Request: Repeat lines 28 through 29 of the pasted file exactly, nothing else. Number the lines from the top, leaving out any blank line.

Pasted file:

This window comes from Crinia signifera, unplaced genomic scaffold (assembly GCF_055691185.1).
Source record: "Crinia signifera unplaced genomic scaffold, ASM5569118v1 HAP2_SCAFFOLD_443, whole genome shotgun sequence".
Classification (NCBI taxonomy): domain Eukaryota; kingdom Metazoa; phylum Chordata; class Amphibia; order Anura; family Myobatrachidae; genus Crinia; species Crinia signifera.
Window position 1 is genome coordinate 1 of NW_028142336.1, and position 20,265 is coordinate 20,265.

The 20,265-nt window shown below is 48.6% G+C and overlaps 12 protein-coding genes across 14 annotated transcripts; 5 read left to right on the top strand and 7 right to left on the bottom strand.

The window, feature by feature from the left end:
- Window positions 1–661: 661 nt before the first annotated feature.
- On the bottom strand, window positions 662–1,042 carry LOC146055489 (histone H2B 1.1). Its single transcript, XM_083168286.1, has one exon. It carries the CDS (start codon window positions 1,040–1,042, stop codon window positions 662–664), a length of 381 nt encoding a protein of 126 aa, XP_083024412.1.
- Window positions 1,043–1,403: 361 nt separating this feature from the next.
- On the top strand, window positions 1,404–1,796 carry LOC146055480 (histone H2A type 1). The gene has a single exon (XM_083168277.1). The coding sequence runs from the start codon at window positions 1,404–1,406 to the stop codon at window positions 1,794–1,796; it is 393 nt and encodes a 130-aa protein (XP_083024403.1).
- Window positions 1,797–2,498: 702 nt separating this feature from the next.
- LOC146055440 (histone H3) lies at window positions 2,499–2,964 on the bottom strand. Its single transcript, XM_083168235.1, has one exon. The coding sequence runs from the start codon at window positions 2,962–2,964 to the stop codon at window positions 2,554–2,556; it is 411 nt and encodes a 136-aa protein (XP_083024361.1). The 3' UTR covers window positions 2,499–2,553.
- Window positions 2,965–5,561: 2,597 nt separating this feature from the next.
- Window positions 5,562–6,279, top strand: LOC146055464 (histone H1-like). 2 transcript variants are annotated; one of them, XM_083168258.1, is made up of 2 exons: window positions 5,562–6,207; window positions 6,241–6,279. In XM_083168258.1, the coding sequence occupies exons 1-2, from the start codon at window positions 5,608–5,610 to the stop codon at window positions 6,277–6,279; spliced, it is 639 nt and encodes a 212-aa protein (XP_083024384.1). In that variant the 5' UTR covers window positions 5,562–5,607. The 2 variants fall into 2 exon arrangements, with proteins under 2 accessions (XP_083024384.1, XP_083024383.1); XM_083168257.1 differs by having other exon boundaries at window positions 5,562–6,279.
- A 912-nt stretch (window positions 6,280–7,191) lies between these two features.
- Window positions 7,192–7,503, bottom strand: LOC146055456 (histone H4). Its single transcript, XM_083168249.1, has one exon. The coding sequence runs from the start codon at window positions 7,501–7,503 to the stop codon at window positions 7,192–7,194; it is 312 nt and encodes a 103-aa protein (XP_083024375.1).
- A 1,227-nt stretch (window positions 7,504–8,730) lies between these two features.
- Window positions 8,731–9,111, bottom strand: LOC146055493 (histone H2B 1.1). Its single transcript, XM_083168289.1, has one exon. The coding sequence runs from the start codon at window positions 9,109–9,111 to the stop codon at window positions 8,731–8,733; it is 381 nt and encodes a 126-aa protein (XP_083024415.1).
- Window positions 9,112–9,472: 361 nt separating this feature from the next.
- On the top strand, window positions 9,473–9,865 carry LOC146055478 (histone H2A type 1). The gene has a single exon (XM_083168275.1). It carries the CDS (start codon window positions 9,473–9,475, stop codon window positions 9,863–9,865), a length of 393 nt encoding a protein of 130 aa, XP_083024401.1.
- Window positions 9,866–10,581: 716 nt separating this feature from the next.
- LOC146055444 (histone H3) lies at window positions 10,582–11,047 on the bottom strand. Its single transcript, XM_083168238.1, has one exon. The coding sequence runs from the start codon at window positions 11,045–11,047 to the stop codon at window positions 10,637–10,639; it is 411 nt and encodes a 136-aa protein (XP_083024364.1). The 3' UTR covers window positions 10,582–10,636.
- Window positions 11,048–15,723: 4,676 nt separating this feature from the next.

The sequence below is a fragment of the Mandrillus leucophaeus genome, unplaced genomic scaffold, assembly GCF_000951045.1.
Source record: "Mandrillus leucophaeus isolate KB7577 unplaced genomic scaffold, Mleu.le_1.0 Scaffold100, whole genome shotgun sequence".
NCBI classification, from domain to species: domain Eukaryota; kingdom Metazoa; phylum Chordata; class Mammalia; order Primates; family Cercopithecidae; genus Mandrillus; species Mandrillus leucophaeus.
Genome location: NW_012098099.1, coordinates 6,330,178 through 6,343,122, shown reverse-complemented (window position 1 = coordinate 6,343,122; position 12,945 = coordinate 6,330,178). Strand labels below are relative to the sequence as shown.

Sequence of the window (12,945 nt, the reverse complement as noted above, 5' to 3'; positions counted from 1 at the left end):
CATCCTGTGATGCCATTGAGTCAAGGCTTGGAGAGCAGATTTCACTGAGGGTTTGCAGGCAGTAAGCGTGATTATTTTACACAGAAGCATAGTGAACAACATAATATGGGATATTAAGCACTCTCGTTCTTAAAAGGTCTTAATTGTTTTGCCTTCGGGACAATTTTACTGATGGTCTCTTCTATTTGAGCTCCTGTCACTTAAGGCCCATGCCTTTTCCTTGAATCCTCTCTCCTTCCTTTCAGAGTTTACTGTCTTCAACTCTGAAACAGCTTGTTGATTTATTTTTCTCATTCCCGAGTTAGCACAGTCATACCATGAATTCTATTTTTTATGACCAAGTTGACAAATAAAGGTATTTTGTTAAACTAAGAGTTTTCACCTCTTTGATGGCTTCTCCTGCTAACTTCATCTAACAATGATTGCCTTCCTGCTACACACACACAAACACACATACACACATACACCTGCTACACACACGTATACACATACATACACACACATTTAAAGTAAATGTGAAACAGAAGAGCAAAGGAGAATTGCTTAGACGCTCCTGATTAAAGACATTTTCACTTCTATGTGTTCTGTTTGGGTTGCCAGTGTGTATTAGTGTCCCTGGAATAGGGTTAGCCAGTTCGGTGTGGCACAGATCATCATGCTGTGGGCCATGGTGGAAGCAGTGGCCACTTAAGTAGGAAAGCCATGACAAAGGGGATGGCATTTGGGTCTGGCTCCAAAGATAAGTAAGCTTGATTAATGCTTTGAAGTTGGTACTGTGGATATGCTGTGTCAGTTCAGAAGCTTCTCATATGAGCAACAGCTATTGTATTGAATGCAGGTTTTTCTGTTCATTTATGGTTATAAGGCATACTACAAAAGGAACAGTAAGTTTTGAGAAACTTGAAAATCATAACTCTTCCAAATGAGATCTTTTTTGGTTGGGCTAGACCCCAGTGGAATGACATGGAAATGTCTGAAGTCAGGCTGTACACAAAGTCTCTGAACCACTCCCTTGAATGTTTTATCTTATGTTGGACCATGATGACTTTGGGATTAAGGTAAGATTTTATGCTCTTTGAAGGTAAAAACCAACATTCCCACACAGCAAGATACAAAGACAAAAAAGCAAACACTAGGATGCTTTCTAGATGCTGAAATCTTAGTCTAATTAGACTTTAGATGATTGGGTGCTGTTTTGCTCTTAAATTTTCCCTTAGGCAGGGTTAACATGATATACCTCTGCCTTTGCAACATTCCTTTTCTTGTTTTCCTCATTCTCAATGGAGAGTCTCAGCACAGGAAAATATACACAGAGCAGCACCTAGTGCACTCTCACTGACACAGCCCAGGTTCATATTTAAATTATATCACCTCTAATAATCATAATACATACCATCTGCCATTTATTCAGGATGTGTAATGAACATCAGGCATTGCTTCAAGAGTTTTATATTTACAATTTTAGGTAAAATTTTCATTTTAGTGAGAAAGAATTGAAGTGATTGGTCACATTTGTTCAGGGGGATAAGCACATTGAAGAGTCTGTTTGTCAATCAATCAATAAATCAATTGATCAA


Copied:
Sequence of the window (12,945 nt, the reverse complement as noted above, 5' to 3'; positions counted from 1 at the left end):
CATCCTGTGATGCCATTGAGTCAAGGCTTGGAGAGCAGATTTCACTGAGGGTTTGCAGGCAGTAAGCGTGATTATTTTACACAGAAGCATAGTGAACAACATAATATGGGATATTAAGCACTCTCGTTCTTAAAAGGTCTTAATTGTTTTGCCTTCGGGACAATTTTACTGATGGTCTCTTCTATTTGAGCTCCTGTCACTTAAGGCCCATGCCTTTTCCTTGAATCCTCTCTCCTTCCTTTCAGAGTTTACTGTCTTCAACTCTGAAACAGCTTGTTGATTTATTTTTCTCATTCCCGAGTTAGCACAGTCATACCATGAATTCTATTTTTTATGACCAAGTTGACAAATAAAGGTATTTTGTTAAACTAAGAGTTTTCACCTCTTTGATGGCTTCTCCTGCTAACTTCATCTAACAATGATTGCCTTCCTGCTACACACACACAAACACACATACACACATACACCTGCTACACACACGTATACACATACATACACACACATTTAAAGTAAATGTGAAACAGAAGAGCAAAGGAGAATTGCTTAGACGCTCCTGATTAAAGACATTTTCACTTCTATGTGTTCTGTTTGGGTTGCCAGTGTGTATTAGTGTCCCTGGAATAGGGTTAGCCAGTTCGGTGTGGCACAGATCATCATGCTGTGGGCCATGGTGGAAGCAGTGGCCACTTAAGTAGGAAAGCCATGACAAAGGGGATGGCATTTGGGTCTGGCTCCAAAGATAAGTAAGCTTGATTAATGCTTTGAAGTTGGTACTGTGGATATGCTGTGTCAGTTCAGAAGCTTCTCATATGAGCAACAGCTATTGTATTGAATGCAGGTTTTTCTGTTCATTTATGGTTATAAGGCATACTACAAAAGGAACAGTAAGTTTTGAGAAACTTGAAAATCATAACTCTTCCAAATGAGATCTTTTTTGGTTGGGCTAGACCCCAGTGGAATGACATGGAAATGTCTGAAGTCAGGCTGTACACAAAGTCTCTGAACCACTCCCTTGAATGTTTTATCTTATGTTGGACCATGATGACTTTGGGATTAAGGTAAGATTTTATGCTCTTTGAAGGTAAAAACCAACATTCCCACACAGCAAGATACAAAGACAAAAAAGCAAACACTAGGATGCTTTCTAGATGCTGAAATCTTAGTCTAATTAGACTTTAGATGATTGGGTGCTGTTTTGCTCTTAAATTTTCCCTTAGGCAGGGTTAACATGATATACCTCTGCCTTTGCAACATTCCTTTTCTTGTTTTCCTCATTCTCAATGGAGAGTCTCAGCACAGGAAAATATACACAGAGCAGCACCTAGTGCACTCTCACTGACACAGCCCAGGTTCATATTTAAATTATATCACCTCTAATAATCATAATACATACCATCTGCCATTTATTCAGGATGTGTAATGAACATCAGGCATTGCTTCAAGAGTTTTATATTTACAATTTTAGGTAAAATTTTCATTTTAGTGAGAAAGAATTGAAGTGATTGGTCACATTTGTTCAGGGGGATAAGCACATTGAAGAGTCTGTTTGTCAATCAATCAATAAATCAATTGATCAA